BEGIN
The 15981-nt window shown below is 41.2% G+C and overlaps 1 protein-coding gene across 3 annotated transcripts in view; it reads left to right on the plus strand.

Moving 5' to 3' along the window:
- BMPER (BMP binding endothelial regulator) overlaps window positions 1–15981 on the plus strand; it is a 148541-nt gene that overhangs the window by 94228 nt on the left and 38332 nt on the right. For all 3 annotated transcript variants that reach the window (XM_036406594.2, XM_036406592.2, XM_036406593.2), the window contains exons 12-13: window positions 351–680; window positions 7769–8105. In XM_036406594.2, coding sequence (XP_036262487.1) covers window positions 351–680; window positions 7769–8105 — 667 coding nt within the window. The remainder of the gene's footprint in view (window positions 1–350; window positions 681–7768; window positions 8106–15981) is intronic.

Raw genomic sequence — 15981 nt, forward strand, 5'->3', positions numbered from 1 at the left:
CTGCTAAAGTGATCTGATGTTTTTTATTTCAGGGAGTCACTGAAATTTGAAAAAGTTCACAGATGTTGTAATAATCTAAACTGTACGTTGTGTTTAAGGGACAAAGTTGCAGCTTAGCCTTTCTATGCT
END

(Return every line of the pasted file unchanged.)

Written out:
The 15981-nt window shown below is 41.2% G+C and overlaps 1 protein-coding gene across 3 annotated transcripts in view; it reads left to right on the plus strand.

Moving 5' to 3' along the window:
- BMPER (BMP binding endothelial regulator) overlaps window positions 1–15981 on the plus strand; it is a 148541-nt gene that overhangs the window by 94228 nt on the left and 38332 nt on the right. For all 3 annotated transcript variants that reach the window (XM_036406594.2, XM_036406592.2, XM_036406593.2), the window contains exons 12-13: window positions 351–680; window positions 7769–8105. In XM_036406594.2, coding sequence (XP_036262487.1) covers window positions 351–680; window positions 7769–8105 — 667 coding nt within the window. The remainder of the gene's footprint in view (window positions 1–350; window positions 681–7768; window positions 8106–15981) is intronic.

Raw genomic sequence — 15981 nt, forward strand, 5'->3', positions numbered from 1 at the left:
CTGCTAAAGTGATCTGATGTTTTTTATTTCAGGGAGTCACTGAAATTTGAAAAAGTTCACAGATGTTGTAATAATCTAAACTGTACGTTGTGTTTAAGGGACAAAGTTGCAGCTTAGCCTTTCTATGCT